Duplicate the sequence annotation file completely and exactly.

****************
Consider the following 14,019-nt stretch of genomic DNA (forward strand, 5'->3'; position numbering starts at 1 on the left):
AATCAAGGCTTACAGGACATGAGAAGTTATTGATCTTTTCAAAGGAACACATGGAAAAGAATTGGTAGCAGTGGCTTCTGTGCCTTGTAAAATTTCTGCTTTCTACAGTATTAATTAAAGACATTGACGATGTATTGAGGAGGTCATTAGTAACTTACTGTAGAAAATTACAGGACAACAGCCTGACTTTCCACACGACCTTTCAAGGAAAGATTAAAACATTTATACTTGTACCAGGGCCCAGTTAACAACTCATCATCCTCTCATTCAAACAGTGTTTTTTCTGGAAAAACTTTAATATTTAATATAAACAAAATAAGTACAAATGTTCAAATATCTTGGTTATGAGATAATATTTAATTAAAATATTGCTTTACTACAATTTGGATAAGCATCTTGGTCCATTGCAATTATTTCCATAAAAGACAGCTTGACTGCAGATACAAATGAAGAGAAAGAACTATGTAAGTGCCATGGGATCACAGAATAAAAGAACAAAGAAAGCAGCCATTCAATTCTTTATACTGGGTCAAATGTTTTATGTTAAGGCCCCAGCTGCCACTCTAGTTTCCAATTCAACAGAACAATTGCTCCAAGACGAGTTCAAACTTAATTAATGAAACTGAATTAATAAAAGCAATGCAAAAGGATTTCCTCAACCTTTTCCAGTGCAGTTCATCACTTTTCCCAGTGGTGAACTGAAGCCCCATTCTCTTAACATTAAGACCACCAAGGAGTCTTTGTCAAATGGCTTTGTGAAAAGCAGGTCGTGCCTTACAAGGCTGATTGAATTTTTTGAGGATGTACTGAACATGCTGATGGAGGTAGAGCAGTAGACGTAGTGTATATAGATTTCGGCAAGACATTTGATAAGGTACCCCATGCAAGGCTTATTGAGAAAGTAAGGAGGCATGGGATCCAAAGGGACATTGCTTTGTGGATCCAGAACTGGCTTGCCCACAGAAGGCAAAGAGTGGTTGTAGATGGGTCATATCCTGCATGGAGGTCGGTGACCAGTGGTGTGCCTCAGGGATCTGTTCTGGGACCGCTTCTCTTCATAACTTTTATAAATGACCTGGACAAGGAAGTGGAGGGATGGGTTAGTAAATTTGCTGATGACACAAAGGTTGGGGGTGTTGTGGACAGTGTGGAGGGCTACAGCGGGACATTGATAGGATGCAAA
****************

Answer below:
Consider the following 14,019-nt stretch of genomic DNA (forward strand, 5'->3'; position numbering starts at 1 on the left):
AATCAAGGCTTACAGGACATGAGAAGTTATTGATCTTTTCAAAGGAACACATGGAAAAGAATTGGTAGCAGTGGCTTCTGTGCCTTGTAAAATTTCTGCTTTCTACAGTATTAATTAAAGACATTGACGATGTATTGAGGAGGTCATTAGTAACTTACTGTAGAAAATTACAGGACAACAGCCTGACTTTCCACACGACCTTTCAAGGAAAGATTAAAACATTTATACTTGTACCAGGGCCCAGTTAACAACTCATCATCCTCTCATTCAAACAGTGTTTTTTCTGGAAAAACTTTAATATTTAATATAAACAAAATAAGTACAAATGTTCAAATATCTTGGTTATGAGATAATATTTAATTAAAATATTGCTTTACTACAATTTGGATAAGCATCTTGGTCCATTGCAATTATTTCCATAAAAGACAGCTTGACTGCAGATACAAATGAAGAGAAAGAACTATGTAAGTGCCATGGGATCACAGAATAAAAGAACAAAGAAAGCAGCCATTCAATTCTTTATACTGGGTCAAATGTTTTATGTTAAGGCCCCAGCTGCCACTCTAGTTTCCAATTCAACAGAACAATTGCTCCAAGACGAGTTCAAACTTAATTAATGAAACTGAATTAATAAAAGCAATGCAAAAGGATTTCCTCAACCTTTTCCAGTGCAGTTCATCACTTTTCCCAGTGGTGAACTGAAGCCCCATTCTCTTAACATTAAGACCACCAAGGAGTCTTTGTCAAATGGCTTTGTGAAAAGCAGGTCGTGCCTTACAAGGCTGATTGAATTTTTTGAGGATGTACTGAACATGCTGATGGAGGTAGAGCAGTAGACGTAGTGTATATAGATTTCGGCAAGACATTTGATAAGGTACCCCATGCAAGGCTTATTGAGAAAGTAAGGAGGCATGGGATCCAAAGGGACATTGCTTTGTGGATCCAGAACTGGCTTGCCCACAGAAGGCAAAGAGTGGTTGTAGATGGGTCATATCCTGCATGGAGGTCGGTGACCAGTGGTGTGCCTCAGGGATCTGTTCTGGGACCGCTTCTCTTCATAACTTTTATAAATGACCTGGACAAGGAAGTGGAGGGATGGGTTAGTAAATTTGCTGATGACACAAAGGTTGGGGGTGTTGTGGACAGTGTGGAGGGCTACAGCGGGACATTGATAGGATGCAAA